Authentic leaders are moral leaders, imbued with an internal ethical compass. Effective leaders align their values with their professional actions, and model their personal and organizational values constantly and explicitly. Failure to do so erodes the credibility of the organization and the leader. Values of high performing organizations align with their goals and incentive structures. Coherence in the system creates space and energy for creativity, innovation and transformation. 

Personal and organizational values are particularly important in contexts that are continually changing, which is the new norm of healthcare. In complex systems, politics, resources, relationships and structures flow in a complicated dance that is rarely predictable. In such an environment strong core values are essential. So too is the need for flexibility and adaptability. For example, a commitment to customer service and/or employee development allow organizations to remain consistently rooted in their core values while continually evolving to meet the needs of a changing environment. 

Successful leaders value and encourage diversity and different points of view. People need to know that their voice counts and feel free to state opinions that may not be shared by everyone. In well-led organizations, everyone feels free to state her or his views. This can be difficult for a leader to accommodate (How much diversity is too much? Where is the line between keeping things moving in the right direction and respecting competing points of view?), but it is fundamental to courageous and effective leadership. The challenge is demonstrating leadership in a way that supports healthy and creative tension between engagement and the need to make tough decisions and set clear direction. When engagement occurs without direction, groups flounder because both purpose and boundaries are unclear. And when direction occurs without engagement, the result is a superficial consensus that saps energy and blocks creativity.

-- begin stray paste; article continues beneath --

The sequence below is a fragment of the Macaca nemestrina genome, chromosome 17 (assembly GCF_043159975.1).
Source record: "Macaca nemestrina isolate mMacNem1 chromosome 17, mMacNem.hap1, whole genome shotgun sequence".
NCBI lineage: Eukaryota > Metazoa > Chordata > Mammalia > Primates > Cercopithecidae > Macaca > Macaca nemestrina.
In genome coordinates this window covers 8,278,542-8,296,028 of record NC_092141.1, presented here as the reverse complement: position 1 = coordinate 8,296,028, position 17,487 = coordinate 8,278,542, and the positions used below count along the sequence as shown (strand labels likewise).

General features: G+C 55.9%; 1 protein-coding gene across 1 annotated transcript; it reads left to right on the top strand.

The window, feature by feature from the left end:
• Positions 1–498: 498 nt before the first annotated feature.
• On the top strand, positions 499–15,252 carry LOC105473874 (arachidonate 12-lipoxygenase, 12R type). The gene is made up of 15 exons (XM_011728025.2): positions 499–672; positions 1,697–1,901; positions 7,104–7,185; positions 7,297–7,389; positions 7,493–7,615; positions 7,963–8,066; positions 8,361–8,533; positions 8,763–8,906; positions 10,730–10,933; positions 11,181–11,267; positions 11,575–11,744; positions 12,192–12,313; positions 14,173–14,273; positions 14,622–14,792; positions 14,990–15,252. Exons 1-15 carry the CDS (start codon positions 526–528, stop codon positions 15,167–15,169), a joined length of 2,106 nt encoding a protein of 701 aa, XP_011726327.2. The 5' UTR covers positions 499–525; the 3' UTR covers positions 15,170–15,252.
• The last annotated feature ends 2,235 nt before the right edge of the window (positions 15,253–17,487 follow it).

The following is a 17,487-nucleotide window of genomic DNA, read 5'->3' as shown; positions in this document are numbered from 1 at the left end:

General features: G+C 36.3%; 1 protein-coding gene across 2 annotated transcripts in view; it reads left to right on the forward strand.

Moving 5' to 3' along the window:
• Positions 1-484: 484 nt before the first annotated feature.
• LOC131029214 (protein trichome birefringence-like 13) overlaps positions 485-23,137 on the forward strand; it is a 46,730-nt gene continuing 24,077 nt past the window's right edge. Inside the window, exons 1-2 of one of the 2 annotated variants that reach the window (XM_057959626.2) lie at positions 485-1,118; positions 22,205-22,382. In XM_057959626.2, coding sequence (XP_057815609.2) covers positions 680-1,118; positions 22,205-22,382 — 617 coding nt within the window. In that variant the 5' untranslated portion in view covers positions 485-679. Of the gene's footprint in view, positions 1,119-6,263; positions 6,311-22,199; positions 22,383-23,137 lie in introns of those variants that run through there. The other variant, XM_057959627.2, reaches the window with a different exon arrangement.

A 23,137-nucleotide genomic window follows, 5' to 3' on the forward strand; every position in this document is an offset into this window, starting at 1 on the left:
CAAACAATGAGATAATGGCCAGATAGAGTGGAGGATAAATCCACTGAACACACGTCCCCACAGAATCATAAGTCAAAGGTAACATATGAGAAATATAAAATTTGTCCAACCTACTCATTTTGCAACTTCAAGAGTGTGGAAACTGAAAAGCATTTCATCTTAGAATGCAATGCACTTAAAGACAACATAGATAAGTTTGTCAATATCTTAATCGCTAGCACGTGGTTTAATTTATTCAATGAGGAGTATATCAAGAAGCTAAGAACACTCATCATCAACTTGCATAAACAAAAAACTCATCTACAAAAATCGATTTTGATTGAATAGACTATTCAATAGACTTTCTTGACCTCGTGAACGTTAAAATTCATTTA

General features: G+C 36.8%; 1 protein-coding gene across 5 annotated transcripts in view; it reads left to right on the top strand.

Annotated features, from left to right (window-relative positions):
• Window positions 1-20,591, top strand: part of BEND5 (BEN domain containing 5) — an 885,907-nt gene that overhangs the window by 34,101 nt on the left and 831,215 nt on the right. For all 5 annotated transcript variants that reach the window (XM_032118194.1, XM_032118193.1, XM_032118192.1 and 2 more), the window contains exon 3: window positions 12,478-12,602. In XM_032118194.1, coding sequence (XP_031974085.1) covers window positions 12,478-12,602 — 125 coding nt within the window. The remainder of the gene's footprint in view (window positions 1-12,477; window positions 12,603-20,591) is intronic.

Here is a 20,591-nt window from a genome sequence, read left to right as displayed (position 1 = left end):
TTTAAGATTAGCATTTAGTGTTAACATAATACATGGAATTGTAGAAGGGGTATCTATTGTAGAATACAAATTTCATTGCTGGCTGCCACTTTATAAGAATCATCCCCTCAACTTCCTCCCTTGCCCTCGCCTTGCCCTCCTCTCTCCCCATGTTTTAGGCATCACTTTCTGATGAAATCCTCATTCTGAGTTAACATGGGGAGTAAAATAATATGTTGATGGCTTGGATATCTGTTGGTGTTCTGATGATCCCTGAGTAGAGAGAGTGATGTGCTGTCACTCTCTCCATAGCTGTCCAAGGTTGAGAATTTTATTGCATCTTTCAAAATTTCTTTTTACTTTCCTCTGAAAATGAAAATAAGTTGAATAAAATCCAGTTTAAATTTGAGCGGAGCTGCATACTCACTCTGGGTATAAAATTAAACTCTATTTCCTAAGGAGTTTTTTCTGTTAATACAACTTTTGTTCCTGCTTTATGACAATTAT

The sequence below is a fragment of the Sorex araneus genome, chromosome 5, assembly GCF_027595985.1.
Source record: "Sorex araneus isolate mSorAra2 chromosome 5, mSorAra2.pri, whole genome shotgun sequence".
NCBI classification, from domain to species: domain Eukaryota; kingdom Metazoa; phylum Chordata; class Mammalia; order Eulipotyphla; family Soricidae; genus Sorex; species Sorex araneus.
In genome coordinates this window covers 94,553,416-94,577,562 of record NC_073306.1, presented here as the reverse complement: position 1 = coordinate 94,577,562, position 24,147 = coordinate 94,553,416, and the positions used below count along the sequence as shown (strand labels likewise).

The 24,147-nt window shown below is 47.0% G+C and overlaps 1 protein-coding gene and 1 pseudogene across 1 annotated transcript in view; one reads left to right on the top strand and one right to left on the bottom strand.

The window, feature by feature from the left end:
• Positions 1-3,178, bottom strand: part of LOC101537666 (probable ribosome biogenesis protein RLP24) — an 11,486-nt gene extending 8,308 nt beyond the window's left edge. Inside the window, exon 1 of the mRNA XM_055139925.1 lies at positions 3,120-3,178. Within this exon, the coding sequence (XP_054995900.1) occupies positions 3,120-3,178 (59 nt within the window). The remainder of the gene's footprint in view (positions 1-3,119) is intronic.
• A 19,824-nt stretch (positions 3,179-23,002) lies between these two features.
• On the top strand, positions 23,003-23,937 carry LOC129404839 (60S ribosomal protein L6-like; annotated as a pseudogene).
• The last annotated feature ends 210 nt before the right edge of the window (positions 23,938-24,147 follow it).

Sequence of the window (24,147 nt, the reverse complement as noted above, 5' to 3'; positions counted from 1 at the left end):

Embracing diversity also extends to patients. If health systems are viewed as pyramids, patient expectations must be at the top. They are the consumers of healthcare and provide the reason for the system to exist. The purpose of the system is to improve health outcomes. Patients today are better educated and informed. Patients and their families expect greater autonomy and empowerment in managing their healthcare. The only constant factor in all transitions of care is the patient and the power of the patient’s voice is only beginning to emerge. It is time to bring to life what is meant by “family- and patient-centred care.”


Leaders are accountable for organizational and system performance, but true system performance is achieved only through collective accountability for outcomes. In high performing systems, all stations are involved in the system (clinicians cannot operate outside the networks/accountability structures created by government), and all stakeholders (physicians, other care providers, professional associations, regulatory bodies, government, regional networks, the public – i.e., patients and their families) are allowed a say in all aspects of planning, implementation and decision-making. Everyone feels part of the process and is able to participate in a meaningful way.  

Engagement is also critical for teambuilding and employee satisfaction. People who feel engaged, and see how they contribute to the purpose of the organization, tend to work harder and are more productive. For employees who are not engaged in this way, the research shows that productivity suffers. Achieving a caring culture, one that embraces employee commitment (as opposed to culture of compliance), also reduces employee cynicism.